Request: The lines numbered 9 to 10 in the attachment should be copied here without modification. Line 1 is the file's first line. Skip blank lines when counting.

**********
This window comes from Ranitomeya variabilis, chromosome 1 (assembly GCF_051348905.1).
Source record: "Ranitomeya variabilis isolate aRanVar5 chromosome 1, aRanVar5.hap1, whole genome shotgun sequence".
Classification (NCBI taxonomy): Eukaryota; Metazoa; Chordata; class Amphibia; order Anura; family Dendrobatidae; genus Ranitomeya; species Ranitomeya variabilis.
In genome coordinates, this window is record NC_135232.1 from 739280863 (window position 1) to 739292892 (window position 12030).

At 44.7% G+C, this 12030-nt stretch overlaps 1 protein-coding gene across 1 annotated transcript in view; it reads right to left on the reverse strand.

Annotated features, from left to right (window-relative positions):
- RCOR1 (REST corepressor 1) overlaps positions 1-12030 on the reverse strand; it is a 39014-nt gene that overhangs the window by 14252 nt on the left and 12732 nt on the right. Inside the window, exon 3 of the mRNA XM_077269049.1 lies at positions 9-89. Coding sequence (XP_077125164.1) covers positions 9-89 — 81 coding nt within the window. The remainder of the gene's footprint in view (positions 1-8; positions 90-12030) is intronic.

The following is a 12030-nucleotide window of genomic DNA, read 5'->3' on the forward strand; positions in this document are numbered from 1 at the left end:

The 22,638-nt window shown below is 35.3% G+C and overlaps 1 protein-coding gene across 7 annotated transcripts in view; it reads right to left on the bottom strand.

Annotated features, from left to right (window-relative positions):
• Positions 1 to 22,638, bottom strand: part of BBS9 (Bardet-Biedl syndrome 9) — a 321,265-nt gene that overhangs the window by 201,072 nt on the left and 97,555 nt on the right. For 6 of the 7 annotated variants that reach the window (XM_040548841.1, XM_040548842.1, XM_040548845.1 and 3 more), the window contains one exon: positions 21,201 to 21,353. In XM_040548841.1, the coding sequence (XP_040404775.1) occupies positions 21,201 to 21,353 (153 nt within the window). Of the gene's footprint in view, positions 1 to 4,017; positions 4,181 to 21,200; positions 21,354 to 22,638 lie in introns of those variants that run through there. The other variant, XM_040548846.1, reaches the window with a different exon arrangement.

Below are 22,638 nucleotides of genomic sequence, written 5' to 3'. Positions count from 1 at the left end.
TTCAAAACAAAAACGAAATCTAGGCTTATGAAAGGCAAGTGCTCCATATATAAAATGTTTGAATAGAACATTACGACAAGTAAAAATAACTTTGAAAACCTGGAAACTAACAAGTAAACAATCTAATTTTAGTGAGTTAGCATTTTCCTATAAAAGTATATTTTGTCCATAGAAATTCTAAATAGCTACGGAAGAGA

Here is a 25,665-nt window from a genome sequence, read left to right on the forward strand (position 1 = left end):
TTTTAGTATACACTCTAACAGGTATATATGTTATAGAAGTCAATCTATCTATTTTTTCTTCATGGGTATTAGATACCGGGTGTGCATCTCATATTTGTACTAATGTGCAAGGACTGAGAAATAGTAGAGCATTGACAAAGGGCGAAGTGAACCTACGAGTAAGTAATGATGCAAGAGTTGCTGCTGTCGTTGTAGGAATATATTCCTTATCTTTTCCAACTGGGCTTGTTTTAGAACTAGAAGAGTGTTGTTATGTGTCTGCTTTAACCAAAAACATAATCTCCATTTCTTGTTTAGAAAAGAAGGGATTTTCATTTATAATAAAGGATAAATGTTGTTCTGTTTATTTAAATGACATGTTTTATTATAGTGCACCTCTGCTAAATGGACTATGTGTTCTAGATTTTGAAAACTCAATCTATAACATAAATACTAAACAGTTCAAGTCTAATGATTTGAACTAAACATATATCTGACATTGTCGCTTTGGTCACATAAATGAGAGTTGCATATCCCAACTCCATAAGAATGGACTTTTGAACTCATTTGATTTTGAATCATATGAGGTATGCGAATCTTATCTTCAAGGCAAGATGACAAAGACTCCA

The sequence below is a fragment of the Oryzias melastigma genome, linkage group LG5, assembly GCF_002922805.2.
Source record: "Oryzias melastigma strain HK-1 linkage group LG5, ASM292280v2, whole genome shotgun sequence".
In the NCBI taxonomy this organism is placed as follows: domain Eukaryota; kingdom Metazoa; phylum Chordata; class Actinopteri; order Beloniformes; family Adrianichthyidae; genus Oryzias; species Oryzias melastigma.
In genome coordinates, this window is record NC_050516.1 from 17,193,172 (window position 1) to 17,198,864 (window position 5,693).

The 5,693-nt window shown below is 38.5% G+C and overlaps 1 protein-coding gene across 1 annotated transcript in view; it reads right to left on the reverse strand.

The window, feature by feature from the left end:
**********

The 22,638-nt window shown below is 35.3% G+C and overlaps 1 protein-coding gene across 7 annotated transcripts in view; it reads right to left on the bottom strand.

Annotated features, from left to right (window-relative positions):